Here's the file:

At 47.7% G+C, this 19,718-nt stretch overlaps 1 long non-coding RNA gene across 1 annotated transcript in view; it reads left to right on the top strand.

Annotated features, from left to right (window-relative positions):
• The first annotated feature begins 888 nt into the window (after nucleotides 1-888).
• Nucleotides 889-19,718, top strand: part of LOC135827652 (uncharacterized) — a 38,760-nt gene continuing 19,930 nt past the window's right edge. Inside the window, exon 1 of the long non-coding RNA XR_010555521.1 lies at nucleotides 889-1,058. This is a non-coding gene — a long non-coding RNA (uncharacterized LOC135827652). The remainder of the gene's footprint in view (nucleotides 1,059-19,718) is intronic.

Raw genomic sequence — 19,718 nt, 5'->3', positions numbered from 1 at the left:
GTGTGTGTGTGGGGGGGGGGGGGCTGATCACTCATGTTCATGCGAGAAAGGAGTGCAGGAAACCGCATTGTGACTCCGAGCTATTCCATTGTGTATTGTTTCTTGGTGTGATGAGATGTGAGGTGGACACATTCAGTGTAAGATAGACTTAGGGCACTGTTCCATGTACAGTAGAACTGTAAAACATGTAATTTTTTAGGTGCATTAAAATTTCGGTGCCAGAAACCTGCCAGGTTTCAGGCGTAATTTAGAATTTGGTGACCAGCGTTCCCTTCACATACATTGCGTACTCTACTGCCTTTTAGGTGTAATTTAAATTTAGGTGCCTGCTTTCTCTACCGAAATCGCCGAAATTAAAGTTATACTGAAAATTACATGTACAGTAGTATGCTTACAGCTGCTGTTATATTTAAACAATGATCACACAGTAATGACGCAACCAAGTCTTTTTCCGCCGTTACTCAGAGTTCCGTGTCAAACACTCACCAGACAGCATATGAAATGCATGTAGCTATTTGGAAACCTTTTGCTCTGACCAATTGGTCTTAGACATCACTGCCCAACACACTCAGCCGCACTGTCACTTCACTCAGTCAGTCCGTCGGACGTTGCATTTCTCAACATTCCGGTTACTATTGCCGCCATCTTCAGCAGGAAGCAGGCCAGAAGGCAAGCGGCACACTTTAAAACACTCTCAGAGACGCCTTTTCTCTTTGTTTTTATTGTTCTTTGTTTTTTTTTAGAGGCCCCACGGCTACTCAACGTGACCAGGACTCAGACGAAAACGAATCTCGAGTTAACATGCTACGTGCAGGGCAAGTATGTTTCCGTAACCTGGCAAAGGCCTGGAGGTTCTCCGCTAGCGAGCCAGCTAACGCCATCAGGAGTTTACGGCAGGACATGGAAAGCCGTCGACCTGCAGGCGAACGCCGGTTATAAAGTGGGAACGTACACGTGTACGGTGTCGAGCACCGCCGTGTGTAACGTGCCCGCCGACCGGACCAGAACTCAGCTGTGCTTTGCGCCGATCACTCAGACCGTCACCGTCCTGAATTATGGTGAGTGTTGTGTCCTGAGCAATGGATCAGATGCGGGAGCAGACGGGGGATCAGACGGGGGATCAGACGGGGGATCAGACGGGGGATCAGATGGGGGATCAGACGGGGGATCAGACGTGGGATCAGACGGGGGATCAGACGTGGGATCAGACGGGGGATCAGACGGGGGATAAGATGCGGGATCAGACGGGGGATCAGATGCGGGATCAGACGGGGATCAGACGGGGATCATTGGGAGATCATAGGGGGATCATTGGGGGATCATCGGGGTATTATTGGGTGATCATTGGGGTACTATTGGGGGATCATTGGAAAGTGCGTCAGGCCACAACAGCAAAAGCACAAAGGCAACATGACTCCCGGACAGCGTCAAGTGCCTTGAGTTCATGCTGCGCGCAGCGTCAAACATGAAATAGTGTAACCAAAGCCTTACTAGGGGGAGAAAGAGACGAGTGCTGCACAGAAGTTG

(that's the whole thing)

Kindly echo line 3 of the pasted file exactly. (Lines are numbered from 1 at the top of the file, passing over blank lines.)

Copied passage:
• The first annotated feature begins 888 nt into the window (after nucleotides 1-888).